Fig. 1.

ida mutants die during metamorphosis and are `imaginal discs arrested'. Wild-type (A) and idaΔ107 (B) animals are pictured at 48 hours after puparium formation. The arrow marks the position of a stalled gas bubble (B). β-gal activity is detected in dissected tissues from esg-lacZ; idaΔ107/+ (C) and esg-lacZ;idaΔ107/idaΔ107 (D) wandering third-instar larvae. Arrows point to proliferation zones in the optic lobes that are reduced in size in ida mutants (D). Arrowheads mark the position of excorporate imaginal discs in (C), and rudimentary imaginal discs in (D). Hoechst staining of the anterior gut in wild-type (E) and idaΔ107 (F) larvae is shown. An arrow marks the presence (E) and absence (F) of the imaginal ring. β-gal staining in the anterior gut of an esg-lacZ; idaΔ107/+ (G) and an esg-lacZ; idaΔ107/idaΔ107 (H)animal is presented. Note the severe reduction of β-gal positive cells(arrows, H) in the imaginal ring in idaΔ107 animals.β-gal staining in the anterior dorsal (ad) and posterior dorsal (pd)histoblast nests from esg-lacZ; idaΔ107/+ (I) and esg-lacZ; idaΔ107/idaΔ107 (J)animals are indicated. Adjacent segments are presented for each genotype. No differences are detected in primordial cell number.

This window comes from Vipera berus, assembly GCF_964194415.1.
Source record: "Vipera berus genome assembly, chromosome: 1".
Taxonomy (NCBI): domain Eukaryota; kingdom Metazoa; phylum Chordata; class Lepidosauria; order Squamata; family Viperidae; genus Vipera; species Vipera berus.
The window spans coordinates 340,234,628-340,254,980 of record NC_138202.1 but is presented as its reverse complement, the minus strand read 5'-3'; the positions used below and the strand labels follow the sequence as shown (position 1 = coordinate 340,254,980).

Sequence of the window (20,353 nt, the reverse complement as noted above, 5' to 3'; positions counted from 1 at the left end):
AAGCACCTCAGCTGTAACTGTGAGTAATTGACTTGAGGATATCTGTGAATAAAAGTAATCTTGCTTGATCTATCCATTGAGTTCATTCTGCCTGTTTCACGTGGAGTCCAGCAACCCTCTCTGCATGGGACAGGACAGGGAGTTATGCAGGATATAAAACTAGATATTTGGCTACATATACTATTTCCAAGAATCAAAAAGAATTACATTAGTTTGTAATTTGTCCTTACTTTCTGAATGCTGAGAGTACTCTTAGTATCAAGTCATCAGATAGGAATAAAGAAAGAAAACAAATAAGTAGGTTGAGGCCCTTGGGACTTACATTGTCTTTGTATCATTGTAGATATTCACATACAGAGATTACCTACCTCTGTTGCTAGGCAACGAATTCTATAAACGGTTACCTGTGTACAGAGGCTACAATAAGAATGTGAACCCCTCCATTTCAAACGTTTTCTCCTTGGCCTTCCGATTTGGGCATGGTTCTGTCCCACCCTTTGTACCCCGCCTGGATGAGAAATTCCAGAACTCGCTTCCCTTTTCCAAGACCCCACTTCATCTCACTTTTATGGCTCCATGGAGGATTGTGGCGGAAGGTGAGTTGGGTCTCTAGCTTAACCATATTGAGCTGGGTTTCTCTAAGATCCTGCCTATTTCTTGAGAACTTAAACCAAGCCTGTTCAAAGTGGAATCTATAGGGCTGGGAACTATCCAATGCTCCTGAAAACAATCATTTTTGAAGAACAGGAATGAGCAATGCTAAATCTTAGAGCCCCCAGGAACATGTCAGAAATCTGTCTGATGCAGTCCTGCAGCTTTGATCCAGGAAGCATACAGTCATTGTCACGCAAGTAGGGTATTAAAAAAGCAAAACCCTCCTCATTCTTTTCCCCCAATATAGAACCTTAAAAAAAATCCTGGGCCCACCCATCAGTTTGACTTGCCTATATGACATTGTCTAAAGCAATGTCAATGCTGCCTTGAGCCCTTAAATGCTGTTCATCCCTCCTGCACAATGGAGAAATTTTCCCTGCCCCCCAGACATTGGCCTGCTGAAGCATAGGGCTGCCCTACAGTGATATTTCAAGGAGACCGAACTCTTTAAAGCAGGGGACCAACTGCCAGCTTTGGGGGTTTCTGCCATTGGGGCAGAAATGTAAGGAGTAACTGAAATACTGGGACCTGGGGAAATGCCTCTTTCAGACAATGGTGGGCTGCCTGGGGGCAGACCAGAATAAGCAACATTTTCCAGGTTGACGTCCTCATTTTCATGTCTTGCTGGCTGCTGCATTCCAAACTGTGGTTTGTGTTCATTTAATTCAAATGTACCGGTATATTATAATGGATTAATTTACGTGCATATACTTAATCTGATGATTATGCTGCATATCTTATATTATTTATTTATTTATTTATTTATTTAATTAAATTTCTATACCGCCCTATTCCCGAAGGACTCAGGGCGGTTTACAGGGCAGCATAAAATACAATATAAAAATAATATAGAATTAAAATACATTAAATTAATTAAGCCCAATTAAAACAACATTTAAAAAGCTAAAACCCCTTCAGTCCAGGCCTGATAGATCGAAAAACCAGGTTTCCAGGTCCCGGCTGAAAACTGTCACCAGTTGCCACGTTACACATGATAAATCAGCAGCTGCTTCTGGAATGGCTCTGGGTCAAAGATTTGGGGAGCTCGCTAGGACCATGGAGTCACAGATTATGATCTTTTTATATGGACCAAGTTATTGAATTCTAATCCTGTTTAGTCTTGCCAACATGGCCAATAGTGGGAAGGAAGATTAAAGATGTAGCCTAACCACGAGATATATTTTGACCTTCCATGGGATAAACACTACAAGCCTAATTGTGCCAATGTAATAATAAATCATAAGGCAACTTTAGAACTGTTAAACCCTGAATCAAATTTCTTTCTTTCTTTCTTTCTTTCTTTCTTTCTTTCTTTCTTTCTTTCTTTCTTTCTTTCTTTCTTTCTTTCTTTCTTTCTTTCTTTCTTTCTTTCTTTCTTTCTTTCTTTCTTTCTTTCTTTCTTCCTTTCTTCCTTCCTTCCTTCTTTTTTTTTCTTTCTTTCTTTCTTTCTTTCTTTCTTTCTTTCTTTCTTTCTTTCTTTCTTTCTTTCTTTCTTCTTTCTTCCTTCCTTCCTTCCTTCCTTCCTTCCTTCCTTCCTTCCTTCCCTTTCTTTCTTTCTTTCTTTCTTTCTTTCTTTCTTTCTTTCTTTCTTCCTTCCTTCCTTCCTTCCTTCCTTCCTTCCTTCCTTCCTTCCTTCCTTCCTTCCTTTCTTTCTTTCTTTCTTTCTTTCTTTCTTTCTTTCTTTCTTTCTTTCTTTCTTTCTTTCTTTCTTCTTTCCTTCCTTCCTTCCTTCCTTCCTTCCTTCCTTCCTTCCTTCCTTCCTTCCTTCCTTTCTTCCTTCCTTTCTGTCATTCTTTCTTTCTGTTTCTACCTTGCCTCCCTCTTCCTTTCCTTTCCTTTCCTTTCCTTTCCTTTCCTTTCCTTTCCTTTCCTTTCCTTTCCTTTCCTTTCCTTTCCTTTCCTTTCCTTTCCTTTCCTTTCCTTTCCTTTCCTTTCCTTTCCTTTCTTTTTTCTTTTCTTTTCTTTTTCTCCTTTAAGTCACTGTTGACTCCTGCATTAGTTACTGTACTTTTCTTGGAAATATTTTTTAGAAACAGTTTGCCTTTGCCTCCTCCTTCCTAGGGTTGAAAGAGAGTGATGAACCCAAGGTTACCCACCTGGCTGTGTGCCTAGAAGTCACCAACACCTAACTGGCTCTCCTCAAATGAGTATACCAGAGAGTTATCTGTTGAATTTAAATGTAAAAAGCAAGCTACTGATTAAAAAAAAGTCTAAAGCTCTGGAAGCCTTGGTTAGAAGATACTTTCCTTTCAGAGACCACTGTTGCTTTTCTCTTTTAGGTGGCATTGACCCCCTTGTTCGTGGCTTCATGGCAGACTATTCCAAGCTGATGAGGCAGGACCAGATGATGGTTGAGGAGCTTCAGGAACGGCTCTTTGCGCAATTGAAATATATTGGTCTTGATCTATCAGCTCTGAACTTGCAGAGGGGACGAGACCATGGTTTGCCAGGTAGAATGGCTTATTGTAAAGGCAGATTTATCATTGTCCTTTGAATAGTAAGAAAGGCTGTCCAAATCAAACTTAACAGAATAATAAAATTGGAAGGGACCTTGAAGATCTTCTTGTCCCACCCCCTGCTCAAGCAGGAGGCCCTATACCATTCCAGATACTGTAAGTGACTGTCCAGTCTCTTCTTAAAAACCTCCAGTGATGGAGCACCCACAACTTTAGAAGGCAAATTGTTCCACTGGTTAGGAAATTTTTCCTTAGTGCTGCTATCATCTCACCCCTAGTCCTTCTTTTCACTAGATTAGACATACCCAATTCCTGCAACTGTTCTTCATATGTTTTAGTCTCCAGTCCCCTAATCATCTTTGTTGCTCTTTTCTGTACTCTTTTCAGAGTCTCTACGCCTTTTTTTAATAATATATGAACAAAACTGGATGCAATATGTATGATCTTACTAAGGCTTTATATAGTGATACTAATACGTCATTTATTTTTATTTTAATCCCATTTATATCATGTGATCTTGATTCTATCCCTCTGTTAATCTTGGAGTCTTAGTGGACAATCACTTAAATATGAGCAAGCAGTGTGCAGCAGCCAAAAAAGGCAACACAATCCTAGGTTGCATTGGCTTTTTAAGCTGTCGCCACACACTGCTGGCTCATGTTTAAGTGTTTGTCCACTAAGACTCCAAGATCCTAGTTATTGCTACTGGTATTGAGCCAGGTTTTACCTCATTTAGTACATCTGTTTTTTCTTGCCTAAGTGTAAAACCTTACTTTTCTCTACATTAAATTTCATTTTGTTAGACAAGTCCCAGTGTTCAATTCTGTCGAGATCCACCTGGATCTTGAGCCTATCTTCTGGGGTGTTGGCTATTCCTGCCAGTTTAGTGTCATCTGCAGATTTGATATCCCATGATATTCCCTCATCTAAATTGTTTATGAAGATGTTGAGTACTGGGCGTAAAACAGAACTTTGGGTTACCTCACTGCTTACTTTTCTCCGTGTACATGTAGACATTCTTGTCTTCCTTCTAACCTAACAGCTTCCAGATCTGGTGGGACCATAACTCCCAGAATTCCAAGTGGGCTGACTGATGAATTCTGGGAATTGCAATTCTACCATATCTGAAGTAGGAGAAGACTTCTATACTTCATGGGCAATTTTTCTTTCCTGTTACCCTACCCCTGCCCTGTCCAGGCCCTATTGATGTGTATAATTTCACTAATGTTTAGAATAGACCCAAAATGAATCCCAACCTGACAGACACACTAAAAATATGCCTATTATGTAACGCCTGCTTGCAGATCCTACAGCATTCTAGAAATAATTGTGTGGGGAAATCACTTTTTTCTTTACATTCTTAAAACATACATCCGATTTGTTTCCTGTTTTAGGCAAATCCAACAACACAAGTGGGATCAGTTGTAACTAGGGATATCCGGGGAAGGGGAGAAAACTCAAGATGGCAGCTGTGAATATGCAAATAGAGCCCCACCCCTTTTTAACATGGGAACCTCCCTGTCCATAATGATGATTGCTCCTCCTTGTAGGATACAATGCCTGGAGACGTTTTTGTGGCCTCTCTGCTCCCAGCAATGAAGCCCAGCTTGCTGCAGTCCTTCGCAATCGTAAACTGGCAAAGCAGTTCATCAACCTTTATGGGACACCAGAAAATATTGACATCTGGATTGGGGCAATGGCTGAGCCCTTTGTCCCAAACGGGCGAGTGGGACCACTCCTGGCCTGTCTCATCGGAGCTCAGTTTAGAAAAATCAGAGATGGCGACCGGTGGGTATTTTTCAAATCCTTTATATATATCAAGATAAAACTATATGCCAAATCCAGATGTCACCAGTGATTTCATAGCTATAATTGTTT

To determine the cause of lethality, we dissected idaΔ107, idab4, idad14 and idak1-449 homozygous wandering third-instar larvae. Data for the idaΔ107 deficiency is presented here,although all homozygous and hemizygous null mutants display identical phenotypes. Brightfield images of dissected tissue show that idamutants lack mature imaginal discs, the clusters of diploid cells that give rise to the adult structures (compare Fig. 1C and D). In addition, the optic lobes in ida mutant brains are drastically reduced in size compared with wild-type (arrows,Fig. 1C,D). This observation is consistent with the absence of imaginal tissues, as the optic lobes contain epithelial cells (proliferation zones) that rapidly divide during larval development (Ito and Hotta,1992).